Shameful, sickening, predictable. Once again, discriminatory abuse defaced an otherwise emphatic victory for England in a European Championship qualifier in Eastern Europe. Braces from Ross Barkley and Raheem Sterling were sandwiched between goals from Marcus Rashford and Harry Kane, but racism’s grotesque presence rumbled in the backdrop to every slick England move.
If Friday was a sobering night for England, tonight should have been a full-blown knees-up. But rather than it being a palette cleanser, England leave Eastern Europe, once again, with the rotten taste of racism strong in their mouths. In the immortal words of Joe Quimby, you have to ask if these morons are getting dumber or just louder?
With the tragic death of an England fan just hours before kick-off and with vast swathes of the Vasil Levski Stadium closed as punishment for the home team’s supporters’ racist behaviour in previous qualifiers, it seemed inevitable that events on the pitch would be subsumed by the soul-sapping goings-on off it. Over the course of 90 minutes, two steps of UEFA’s three-step protocol for dealing with racist abuse were enacted – had the third been, the match could have been abandoned. It might have been too; around the hour mark Gareth Southgate conversed again with the fourth official, relaying the information that either he or his players had heard further abuse. Eventually, the decision was made not to suspend the game.
It’s easy to forget that, before this, England got off to an exquisite start. In the sixth minute, Marcus Rashford, coming into the side in favour of Jadon Sancho, danced past two men on the left-hand side, putting the second on the floor, before jinking into the box and lashing the ball past the Bulgarian goalkeeper. Lliev, the man between the sticks, should have done better but it was a superb goal nonetheless.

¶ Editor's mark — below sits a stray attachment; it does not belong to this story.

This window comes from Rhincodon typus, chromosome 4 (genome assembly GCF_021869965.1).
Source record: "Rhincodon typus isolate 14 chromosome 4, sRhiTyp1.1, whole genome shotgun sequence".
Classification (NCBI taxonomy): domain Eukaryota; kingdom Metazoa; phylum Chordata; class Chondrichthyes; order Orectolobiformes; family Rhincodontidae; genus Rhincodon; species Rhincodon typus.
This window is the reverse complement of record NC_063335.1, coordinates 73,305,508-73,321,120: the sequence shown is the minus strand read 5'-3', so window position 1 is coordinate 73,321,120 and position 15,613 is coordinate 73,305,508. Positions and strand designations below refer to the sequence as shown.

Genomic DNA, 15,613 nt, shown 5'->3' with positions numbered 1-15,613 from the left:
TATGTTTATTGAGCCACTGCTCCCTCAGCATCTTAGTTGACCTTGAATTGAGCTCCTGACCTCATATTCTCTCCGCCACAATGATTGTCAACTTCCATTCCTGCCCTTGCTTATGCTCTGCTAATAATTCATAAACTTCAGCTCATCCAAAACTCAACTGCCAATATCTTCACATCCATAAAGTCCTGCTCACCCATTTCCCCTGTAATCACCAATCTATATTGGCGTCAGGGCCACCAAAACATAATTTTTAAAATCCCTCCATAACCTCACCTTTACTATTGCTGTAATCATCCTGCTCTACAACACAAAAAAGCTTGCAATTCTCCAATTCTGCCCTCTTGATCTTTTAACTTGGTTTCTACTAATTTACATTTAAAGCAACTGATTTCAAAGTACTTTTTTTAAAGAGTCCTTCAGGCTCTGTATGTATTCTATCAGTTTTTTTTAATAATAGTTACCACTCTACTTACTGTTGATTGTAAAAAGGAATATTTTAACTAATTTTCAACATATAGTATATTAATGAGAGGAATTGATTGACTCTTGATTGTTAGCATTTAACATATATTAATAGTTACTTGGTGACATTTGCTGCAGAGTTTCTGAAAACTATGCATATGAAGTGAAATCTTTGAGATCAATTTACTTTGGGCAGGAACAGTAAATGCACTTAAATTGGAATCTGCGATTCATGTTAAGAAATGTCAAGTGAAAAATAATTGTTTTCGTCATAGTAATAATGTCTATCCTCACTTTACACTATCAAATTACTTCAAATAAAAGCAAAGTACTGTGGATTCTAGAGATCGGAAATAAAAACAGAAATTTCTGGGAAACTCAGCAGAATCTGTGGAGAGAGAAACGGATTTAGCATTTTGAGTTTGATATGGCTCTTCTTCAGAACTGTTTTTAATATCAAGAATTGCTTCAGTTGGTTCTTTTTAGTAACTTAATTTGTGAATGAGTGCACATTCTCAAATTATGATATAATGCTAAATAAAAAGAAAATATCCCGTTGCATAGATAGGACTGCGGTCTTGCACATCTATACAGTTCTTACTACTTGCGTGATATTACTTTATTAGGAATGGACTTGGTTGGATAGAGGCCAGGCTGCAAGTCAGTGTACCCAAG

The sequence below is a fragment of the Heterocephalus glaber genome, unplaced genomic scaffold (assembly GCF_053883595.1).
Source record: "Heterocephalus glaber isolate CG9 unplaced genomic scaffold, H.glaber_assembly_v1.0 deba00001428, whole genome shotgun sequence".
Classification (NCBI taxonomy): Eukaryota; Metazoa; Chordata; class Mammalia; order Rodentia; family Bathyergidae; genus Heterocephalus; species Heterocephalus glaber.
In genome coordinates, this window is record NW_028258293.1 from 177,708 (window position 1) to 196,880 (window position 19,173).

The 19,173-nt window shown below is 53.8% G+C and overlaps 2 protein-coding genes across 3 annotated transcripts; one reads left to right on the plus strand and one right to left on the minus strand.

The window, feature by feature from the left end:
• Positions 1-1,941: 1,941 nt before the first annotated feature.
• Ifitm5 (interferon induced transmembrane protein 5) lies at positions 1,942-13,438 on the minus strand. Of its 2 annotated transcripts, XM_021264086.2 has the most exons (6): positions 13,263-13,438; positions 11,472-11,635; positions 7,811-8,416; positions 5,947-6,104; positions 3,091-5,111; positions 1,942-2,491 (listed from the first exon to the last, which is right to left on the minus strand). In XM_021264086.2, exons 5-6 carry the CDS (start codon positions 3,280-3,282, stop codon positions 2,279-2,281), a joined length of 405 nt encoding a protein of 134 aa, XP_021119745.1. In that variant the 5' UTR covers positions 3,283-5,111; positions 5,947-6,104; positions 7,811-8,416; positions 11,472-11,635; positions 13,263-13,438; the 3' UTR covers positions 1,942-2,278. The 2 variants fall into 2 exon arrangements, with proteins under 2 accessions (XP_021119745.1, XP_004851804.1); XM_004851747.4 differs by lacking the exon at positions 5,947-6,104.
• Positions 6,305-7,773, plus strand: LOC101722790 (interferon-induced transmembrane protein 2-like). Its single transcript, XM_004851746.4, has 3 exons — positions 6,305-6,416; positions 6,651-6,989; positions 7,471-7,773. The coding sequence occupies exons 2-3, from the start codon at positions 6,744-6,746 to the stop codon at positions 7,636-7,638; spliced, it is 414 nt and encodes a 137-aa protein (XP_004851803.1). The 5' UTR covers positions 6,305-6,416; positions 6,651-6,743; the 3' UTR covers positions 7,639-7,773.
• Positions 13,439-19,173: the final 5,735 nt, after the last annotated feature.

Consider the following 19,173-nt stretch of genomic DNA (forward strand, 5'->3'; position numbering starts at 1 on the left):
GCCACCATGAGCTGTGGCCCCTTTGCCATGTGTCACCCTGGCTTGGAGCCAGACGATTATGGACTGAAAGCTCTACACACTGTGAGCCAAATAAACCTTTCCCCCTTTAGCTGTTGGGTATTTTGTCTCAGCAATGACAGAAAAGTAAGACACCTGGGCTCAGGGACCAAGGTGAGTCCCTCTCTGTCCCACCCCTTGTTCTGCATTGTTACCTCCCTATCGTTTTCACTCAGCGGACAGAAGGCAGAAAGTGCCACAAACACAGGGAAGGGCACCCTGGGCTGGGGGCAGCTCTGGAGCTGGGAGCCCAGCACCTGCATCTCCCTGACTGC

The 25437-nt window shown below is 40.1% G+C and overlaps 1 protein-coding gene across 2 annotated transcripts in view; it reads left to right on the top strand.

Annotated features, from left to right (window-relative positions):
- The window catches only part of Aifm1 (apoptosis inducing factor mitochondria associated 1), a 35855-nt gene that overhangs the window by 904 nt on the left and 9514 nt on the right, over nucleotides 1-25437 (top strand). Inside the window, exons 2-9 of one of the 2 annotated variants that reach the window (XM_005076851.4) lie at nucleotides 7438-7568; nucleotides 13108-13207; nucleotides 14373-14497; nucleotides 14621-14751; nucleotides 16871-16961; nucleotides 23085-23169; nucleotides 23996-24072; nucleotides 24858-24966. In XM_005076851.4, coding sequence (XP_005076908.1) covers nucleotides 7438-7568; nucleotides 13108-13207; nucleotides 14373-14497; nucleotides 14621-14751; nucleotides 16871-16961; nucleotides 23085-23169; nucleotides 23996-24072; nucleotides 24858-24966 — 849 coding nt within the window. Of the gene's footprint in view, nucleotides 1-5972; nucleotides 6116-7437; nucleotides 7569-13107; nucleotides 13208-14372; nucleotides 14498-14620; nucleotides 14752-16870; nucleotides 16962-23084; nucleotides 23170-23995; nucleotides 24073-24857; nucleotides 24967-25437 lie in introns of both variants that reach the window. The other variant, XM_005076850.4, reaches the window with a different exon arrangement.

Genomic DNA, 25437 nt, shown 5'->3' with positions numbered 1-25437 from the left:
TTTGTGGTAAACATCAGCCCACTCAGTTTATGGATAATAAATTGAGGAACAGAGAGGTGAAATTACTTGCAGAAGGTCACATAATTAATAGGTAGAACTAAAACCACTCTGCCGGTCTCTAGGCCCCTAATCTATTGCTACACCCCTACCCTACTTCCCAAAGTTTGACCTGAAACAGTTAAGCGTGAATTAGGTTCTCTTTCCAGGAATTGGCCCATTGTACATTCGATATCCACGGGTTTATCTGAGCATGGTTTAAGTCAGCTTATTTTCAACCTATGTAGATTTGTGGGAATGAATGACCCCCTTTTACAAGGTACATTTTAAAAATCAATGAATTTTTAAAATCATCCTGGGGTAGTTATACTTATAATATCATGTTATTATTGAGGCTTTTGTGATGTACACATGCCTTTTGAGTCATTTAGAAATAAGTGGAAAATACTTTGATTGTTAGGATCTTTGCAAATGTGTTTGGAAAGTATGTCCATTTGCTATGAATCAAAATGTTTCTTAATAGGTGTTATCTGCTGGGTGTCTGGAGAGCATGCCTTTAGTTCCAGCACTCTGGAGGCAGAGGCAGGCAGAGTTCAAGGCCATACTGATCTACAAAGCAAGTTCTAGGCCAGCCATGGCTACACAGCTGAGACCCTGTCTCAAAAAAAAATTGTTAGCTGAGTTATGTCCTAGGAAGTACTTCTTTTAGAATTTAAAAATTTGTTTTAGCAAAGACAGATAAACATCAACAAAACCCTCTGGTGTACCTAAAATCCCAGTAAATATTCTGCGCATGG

If the first goal was an exhibition in individualism, the second was a lesson in link-up play. Sterling received the ball on the edge of the opposition’s final third, exchanged passes with Harry Kane, and feathered the ball across goal to Ross Barkley who gratefully tapped the ball into an empty net.
Then came the first reports of racist abuse. The referee Ivan Bebek paused the match. The officials followed up with the public announcement outlined in UEFA’s protocol. The game got back underway.
As anticipated, England’s reaction was creditable. Harry Winks, drafted into the first-team in place of Declan Rice in the hopes that he might be a more creative influence than the West Ham midfielder, sprayed a 50-yard diagonal to Kieran Trippier who passed onto Kane on the edge of the area. England’s captain swung in a perfectly weighted cross which Ross Barkley nodded beyond Lliev for his second and England’s third.
With five minutes to go until half-time, the game was again brought to a halt. This time – in the face of a genuine threat of the match being abandoned – stewards ejected a large section of fans, some balaclava-clad, from the stadium. In added time at the end of the first period, Raheem Sterling – whose track-record of reacting exceptionally in the face of this kind of adversity is noteworthy – added a fourth, passing the ball into the net at the end of a free-flowing England counter-attack.